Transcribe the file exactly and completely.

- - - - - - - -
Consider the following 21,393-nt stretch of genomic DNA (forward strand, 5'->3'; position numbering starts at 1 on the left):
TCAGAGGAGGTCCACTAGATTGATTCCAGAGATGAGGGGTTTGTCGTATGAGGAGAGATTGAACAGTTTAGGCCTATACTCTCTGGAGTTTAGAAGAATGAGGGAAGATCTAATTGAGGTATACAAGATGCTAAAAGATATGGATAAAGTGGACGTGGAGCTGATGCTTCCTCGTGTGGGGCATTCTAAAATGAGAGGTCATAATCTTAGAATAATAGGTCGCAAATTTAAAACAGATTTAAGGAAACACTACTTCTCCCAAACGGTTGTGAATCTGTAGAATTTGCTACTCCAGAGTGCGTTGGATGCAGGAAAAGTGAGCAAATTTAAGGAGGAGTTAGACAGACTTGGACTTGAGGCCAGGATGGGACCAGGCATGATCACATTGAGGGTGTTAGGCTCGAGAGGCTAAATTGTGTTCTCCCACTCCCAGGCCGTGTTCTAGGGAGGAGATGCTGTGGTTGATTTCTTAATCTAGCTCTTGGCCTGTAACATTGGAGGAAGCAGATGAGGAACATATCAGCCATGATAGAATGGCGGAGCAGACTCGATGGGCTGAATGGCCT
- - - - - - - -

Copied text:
Consider the following 21,393-nt stretch of genomic DNA (forward strand, 5'->3'; position numbering starts at 1 on the left):
TCAGAGGAGGTCCACTAGATTGATTCCAGAGATGAGGGGTTTGTCGTATGAGGAGAGATTGAACAGTTTAGGCCTATACTCTCTGGAGTTTAGAAGAATGAGGGAAGATCTAATTGAGGTATACAAGATGCTAAAAGATATGGATAAAGTGGACGTGGAGCTGATGCTTCCTCGTGTGGGGCATTCTAAAATGAGAGGTCATAATCTTAGAATAATAGGTCGCAAATTTAAAACAGATTTAAGGAAACACTACTTCTCCCAAACGGTTGTGAATCTGTAGAATTTGCTACTCCAGAGTGCGTTGGATGCAGGAAAAGTGAGCAAATTTAAGGAGGAGTTAGACAGACTTGGACTTGAGGCCAGGATGGGACCAGGCATGATCACATTGAGGGTGTTAGGCTCGAGAGGCTAAATTGTGTTCTCCCACTCCCAGGCCGTGTTCTAGGGAGGAGATGCTGTGGTTGATTTCTTAATCTAGCTCTTGGCCTGTAACATTGGAGGAAGCAGATGAGGAACATATCAGCCATGATAGAATGGCGGAGCAGACTCGATGGGCTGAATGGCCT